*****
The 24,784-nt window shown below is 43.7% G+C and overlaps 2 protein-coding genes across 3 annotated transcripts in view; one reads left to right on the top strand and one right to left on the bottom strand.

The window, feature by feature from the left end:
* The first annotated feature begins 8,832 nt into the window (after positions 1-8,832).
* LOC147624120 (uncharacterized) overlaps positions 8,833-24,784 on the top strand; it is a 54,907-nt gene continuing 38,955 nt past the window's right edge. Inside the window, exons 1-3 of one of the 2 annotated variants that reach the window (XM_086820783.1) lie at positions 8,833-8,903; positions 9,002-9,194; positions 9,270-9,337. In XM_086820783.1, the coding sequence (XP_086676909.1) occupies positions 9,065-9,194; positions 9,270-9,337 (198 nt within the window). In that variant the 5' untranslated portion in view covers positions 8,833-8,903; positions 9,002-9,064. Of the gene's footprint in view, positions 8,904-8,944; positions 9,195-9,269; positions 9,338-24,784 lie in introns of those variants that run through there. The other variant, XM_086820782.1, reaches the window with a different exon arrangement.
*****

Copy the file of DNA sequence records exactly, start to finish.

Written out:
The 24,784-nt window shown below is 43.7% G+C and overlaps 2 protein-coding genes across 3 annotated transcripts in view; one reads left to right on the top strand and one right to left on the bottom strand.

The window, feature by feature from the left end:
* The first annotated feature begins 8,832 nt into the window (after positions 1-8,832).
* LOC147624120 (uncharacterized) overlaps positions 8,833-24,784 on the top strand; it is a 54,907-nt gene continuing 38,955 nt past the window's right edge. Inside the window, exons 1-3 of one of the 2 annotated variants that reach the window (XM_086820783.1) lie at positions 8,833-8,903; positions 9,002-9,194; positions 9,270-9,337. In XM_086820783.1, the coding sequence (XP_086676909.1) occupies positions 9,065-9,194; positions 9,270-9,337 (198 nt within the window). In that variant the 5' untranslated portion in view covers positions 8,833-8,903; positions 9,002-9,064. Of the gene's footprint in view, positions 8,904-8,944; positions 9,195-9,269; positions 9,338-24,784 lie in introns of those variants that run through there. The other variant, XM_086820782.1, reaches the window with a different exon arrangement.